Renton – Julius Jones understands the drill.
He left the Dallas Cowboys three years ago in free agency once they became more enamored with bruising running back Marion Barber. And now, after two seasons of lukewarm play with the Seattle Seahawks, the 28-year old runner is in a dead heat with spark plug Justin Forsett.
But Jones, who wouldn’t have it any other way, is approaching 2010 as if he will be the Seahawks’ starting tailback for the third straight season.
“Always, man,” Jones said, when asked about being the lead dog. “Every running back has that mentality. I know I do. I’ve had that ever since I’ve been playing, and I will continue to have that.”
But the question remains: Who will be Seattle’s starting running back in coach Pete Carroll’s first season with the team?
One person scratched off that list is LenDale White, whom the Seahawks waived a little over a week ago. Carroll said White’s release was a football decision, and that he was not a good fit for the team. White was considered the frontrunner to win the job.
“It was just time to move ahead,” Carroll said. “I think he needs to go somewhere else and find a spot. It wasn’t going to be here and that’s it.”
As far as who will be the starting running back, Carroll again referenced his central theme of competition, pointing out the Seahawks don’t play a meaningful game for another three months.
“We are leaving this thing wide open,” he said. “There is no reason to call it. Julius has done everything he needs to do to represent. He has done a beautiful job so far. Justin (Forsett) continues to do really well, too. I love the way he is showing out here. Those guys are certainly in the 1-2 spots. Whoever is first – it doesn’t really matter to me right now. I can’t tell and I don’t care. Right now we are just playing football.”
Jones is in the third year of a four-year, $12 million deal that will pay him $2.45 million this season.
He was signed by former team president Tim Ruskell to replace an aging Shaun Alexander.
In two seasons Jones certainly has not made fans forget the former league MVP, rushing for 1,361 yards and four touchdowns for an average of a little over four yards a carry.
In two seasons, Jones has rushed for 1,361 yards and four touchdowns.
But Jones is only partially to blame for his lack of production. In Jones’ first season in Seattle, when he had fumbling issues, former coach Mike Holmgren chose to play Maurice Morris instead. And last year Jones ran behind a patchwork offensive line with six different starting combinations bogged down by the team’s switch to a zone blocking scheme.
Still, Jones understands more was expected of him. Seattle hasn’t had a 1,000-yard rusher since 2005, one of only four teams with that dubious distinction.
“I feel comfortable in this offense,” Jones said. “With the zone scheme, I think everybody made a big deal about that last year, asking the players what they think about it and how does it work.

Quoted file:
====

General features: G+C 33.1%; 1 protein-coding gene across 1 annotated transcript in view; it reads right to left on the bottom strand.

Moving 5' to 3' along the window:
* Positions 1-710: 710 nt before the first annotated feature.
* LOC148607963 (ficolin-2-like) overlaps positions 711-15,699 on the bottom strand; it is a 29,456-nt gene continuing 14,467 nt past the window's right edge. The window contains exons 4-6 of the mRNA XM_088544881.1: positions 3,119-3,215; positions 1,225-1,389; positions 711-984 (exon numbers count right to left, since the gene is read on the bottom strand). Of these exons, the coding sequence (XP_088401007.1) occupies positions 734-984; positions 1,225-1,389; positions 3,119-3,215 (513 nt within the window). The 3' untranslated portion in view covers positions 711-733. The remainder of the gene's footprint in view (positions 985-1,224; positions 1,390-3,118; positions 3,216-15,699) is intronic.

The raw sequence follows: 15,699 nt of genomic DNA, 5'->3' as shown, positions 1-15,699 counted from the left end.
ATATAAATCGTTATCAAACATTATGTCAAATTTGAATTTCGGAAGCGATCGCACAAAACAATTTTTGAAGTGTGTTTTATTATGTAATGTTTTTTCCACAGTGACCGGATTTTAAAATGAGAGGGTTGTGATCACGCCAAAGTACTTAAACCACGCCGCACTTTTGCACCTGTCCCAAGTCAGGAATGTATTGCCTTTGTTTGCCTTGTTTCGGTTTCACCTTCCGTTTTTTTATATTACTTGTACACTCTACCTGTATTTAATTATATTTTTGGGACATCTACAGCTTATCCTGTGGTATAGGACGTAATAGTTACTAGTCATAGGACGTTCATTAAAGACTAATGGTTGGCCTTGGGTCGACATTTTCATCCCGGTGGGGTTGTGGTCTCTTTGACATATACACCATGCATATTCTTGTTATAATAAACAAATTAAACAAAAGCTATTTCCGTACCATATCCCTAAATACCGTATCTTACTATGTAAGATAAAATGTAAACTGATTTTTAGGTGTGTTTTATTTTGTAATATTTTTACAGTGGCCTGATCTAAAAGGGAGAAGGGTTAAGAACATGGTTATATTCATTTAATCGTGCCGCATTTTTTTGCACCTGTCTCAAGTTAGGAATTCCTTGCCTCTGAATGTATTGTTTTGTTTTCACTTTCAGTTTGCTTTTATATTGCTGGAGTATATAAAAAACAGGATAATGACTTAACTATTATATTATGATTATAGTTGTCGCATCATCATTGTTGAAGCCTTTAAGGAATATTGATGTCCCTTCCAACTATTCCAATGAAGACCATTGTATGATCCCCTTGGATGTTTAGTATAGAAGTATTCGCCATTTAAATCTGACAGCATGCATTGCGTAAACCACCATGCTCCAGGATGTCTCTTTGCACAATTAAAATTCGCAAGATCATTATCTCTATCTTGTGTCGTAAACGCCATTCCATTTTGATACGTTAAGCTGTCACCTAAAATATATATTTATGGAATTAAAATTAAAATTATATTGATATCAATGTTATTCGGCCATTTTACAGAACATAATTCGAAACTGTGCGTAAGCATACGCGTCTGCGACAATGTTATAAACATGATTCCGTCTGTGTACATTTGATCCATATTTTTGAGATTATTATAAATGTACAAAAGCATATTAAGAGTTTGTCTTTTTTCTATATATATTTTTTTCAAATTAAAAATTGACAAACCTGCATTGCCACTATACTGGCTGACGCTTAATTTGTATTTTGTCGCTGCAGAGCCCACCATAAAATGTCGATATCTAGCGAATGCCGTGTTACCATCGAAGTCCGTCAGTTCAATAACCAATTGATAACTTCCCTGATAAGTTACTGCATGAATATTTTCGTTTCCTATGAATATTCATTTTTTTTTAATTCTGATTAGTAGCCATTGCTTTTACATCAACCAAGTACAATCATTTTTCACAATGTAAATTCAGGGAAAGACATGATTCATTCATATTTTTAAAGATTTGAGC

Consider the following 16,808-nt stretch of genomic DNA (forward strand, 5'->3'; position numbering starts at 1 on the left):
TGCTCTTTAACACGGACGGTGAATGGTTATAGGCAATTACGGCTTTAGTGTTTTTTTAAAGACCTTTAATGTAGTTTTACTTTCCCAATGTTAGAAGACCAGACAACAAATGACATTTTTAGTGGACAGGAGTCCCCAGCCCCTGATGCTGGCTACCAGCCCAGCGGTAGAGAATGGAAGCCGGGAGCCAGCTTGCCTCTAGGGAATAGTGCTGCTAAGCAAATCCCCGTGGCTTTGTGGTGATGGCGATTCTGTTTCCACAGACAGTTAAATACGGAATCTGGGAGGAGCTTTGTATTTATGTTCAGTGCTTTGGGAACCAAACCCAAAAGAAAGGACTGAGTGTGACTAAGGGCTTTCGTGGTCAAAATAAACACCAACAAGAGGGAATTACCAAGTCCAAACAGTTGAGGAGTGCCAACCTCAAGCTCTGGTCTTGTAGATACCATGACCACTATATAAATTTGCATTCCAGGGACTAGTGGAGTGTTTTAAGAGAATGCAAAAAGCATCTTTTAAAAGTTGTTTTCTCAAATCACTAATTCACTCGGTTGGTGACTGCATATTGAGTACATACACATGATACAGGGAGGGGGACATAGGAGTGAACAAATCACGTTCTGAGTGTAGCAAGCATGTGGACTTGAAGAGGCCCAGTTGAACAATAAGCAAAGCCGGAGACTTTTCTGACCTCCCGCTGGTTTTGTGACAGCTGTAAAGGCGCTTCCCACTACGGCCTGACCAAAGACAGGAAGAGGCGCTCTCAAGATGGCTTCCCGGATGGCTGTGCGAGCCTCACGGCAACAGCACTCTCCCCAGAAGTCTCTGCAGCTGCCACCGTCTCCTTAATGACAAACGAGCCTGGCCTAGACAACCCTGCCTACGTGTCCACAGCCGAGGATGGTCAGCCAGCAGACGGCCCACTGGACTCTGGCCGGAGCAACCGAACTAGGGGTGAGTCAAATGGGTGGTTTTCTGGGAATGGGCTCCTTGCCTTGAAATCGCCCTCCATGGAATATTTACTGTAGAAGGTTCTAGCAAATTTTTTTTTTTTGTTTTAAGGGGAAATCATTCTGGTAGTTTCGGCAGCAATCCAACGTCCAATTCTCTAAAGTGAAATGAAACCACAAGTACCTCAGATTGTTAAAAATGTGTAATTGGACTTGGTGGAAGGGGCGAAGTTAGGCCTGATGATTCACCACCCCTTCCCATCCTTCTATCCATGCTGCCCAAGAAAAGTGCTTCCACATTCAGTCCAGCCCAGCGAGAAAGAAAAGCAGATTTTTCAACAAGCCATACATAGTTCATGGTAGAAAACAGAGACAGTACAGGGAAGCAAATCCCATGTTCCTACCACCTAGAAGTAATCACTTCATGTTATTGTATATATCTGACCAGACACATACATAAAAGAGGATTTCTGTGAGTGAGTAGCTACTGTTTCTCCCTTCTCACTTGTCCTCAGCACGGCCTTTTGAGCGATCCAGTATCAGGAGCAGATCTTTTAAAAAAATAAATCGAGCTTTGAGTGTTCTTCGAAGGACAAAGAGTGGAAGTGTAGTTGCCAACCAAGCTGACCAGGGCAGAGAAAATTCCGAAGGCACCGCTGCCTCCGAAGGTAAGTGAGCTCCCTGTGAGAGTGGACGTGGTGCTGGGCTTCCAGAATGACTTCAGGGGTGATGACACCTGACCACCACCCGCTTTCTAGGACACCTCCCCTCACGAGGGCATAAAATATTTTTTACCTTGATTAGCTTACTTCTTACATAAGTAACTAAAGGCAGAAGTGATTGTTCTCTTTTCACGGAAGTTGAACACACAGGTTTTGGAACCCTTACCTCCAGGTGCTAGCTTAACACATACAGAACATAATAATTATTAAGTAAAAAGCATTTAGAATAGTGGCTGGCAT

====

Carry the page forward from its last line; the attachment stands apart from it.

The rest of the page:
“I just do what the coaches tell me to do. I’m not good at explaining how it works. My job is to make first downs and score touchdowns. And that’s what I’m going to do.”
Jones and Forsett have been splitting time with the first unit during offseason workouts. Forsett, heading into his third season, showed flashes of being an every-down back last season. He started two games when Jones was out with a bruised lung, and finished with 619 yards on 114 carries (5.4 yards per carry) and four touchdowns.
“I couldn’t have asked for a better situation,” Forsett said. “I’m getting an opportunity and everybody’s fighting for the job. It’s open competition, and every time you get competition everybody’s level is going to rise a little bit. We’re getting better every day and fighting every day, so it’s going well.”
Newcomer Leon Washington, who is expected to be ready for training camp after suffering a gruesome leg injury last season with the New York Jets, likely will be a factor in who starts at running back.
Carroll also had good things to say about UW Huskies product Louis Rankin. And free agent pickup Quinton Ganther, who played for Seahawks running backs coach Sherman Smith in Washington, has been a pleasant surprise, with his ability to play fullback.
“I’m one of those guys that will do things that the other guys don’t want to do,” Ganther said. “You tell me to run down on kickoffs and hit the wedge, and I’ll do it. You tell me to get in there at fullback, that’s what I’ll do because I’m a team player, not a me player.”
The Seahawks reportedly have shown interest in Buffalo running back Marshawn Lynch, who has fallen out of favor with the Bills. Lynch could fill the short-yardage role slated for White.
But for now, Carroll appears satisfied with his team’s depth at running back.
“I’m pumped about it,” Carroll said. “There is not a position on this football team right now that isn’t competing; they are battling. These guys have taken to it. Julius (Jones) understands, we’ve talked about that it is going to be competitive and he welcomed the thought of that. I think it’s even elevated his attention to it. These guys are not sitting back relaxing right now. They are working hard. They are really trying to make a statement for themselves and that helps our football team.”